Right, if it doesn't work this time then I give up!!! For all the people having trouble with this cake setting, it might have something to do with the cocoa powder you're using. Most cocoa powder sold in the UK is made using the 'Dutch' process and leaves the cocoa powder slightly alkaline or PH neutral and this will affect the acidity of the batter. Eggs need acidity to set in the baking process so this may be why your cakes are not setting. Try replacing some flour with baking powder and this will 'bump' up the acidity meaning the eggs might set better - maybe replace 25g of flour with a tablespoon of baking powder? For anyone that wants more technical details you can have a read here http://acselementsofchocolate.typepad.com/elements_of_chocolate/cocoa.html.

foodgeek's picture

No idea why but my last comment seems to have disappeared so here goes again. For all the people having trouble with this cake setting, it might have something to do with the cocoa powder you're using. Most cocoa powder sold in the UK is made using the 'Dutch' process and leaves the cocoa powder slightly alkaline or PH neutral and this will affect the acidity of the batter. Eggs need acidity to set in the baking process so this may be why your cakes are not setting. Try replacing some flour with baking powder and this will 'bump' up the acidity meaning the eggs might set better - maybe replace 25g of flour with a tablespoon of baking powder? For anyone that wants more technical details you can have a read here "h**p://acselementsofchocolate.typepad.com/elements_of_chocolate/cocoa.html"

foodgeek's picture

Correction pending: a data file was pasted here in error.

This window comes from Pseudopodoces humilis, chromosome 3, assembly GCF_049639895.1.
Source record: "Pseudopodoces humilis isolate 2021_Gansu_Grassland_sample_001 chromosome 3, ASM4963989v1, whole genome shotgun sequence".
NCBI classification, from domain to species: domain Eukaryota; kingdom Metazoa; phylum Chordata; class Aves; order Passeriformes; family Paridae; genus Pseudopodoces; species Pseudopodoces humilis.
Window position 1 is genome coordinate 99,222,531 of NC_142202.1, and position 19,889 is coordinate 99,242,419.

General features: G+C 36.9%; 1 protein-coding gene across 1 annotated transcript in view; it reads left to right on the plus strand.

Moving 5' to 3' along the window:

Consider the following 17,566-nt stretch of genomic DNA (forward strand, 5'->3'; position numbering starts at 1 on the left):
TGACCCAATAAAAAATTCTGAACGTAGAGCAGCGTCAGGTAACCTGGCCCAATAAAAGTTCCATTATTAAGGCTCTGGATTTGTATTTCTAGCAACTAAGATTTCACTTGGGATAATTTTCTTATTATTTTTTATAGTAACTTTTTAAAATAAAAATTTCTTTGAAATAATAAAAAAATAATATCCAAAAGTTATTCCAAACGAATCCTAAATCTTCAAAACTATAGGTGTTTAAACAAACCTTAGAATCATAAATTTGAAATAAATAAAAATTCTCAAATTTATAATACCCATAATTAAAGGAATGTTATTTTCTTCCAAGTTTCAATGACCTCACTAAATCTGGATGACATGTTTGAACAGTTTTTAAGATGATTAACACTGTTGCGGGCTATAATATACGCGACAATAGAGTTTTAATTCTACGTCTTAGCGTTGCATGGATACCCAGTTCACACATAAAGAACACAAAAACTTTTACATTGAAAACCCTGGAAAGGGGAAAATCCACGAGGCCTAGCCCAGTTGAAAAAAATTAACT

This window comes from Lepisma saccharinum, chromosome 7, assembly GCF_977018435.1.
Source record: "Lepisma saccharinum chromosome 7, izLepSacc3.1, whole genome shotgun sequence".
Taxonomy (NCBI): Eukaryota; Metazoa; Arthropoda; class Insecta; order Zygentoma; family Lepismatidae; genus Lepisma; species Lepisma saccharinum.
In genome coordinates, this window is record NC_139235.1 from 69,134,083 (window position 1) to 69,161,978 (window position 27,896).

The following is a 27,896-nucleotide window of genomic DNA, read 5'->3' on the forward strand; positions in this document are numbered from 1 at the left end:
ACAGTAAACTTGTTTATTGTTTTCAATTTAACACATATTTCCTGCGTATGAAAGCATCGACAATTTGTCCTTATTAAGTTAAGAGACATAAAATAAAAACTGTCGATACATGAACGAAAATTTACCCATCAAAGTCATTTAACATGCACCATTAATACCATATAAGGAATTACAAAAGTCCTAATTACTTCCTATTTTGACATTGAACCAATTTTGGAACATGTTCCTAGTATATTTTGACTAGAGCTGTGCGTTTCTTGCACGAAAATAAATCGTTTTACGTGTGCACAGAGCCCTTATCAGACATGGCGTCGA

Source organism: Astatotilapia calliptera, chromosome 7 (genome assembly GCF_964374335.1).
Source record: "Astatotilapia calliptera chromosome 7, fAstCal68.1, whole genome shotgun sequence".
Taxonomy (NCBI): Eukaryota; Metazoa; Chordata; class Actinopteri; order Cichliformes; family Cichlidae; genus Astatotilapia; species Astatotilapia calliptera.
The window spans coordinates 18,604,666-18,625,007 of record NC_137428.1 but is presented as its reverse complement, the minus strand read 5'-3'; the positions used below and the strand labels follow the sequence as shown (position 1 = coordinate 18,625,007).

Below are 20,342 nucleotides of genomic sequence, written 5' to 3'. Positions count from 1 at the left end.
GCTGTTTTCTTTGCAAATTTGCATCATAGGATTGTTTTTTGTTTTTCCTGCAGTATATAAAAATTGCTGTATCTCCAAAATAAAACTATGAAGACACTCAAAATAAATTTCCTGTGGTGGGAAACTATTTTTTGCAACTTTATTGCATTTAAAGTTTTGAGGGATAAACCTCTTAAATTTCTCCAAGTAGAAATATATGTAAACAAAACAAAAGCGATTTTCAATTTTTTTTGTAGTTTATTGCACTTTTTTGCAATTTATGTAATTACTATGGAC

No idea why but my last comment seems to have disappeared so here goes again. For all the people having trouble with this cake setting, it might have something to do with the cocoa powder you're using. Most cocoa powder sold in the UK is made using the 'Dutch' process and leaves the cocoa powder slightly alkaline or PH neutral and this will affect the acidity of the batter. Eggs need acidity to set in the baking process so this may be why your cakes are not setting. Try replacing some flour with baking powder and this will 'bump' up the acidity meaning the eggs might set better - maybe replace 25g of flour with a tablespoon of baking powder? For anyone that wants more technical details you can have a read here http://acselementsofchocolate.typepad.com/elements_of_chocolate/cocoa.html.

foodgeek's picture

No idea why but my last comment seems to have disappeared so here goes again. For all the people having trouble with this cake setting, it might have something to do with the cocoa powder you're using. Most cocoa powder sold in the UK is made using the 'Dutch' process and leaves the cocoa powder slightly alkaline or PH neutral and this will affect the acidity of the batter. Eggs need acidity to set in the baking process so this may be why your cakes are not setting. Try replacing some flour with baking powder and this will 'bump' up the acidity meaning the eggs might set better - maybe replace 25g of flour with a tablespoon of baking powder? For anyone that wants more technical details you can have a read here http://acselementsofchocolate.typepad.com/elements_of_chocolate/cocoa.html.

foodgeek's picture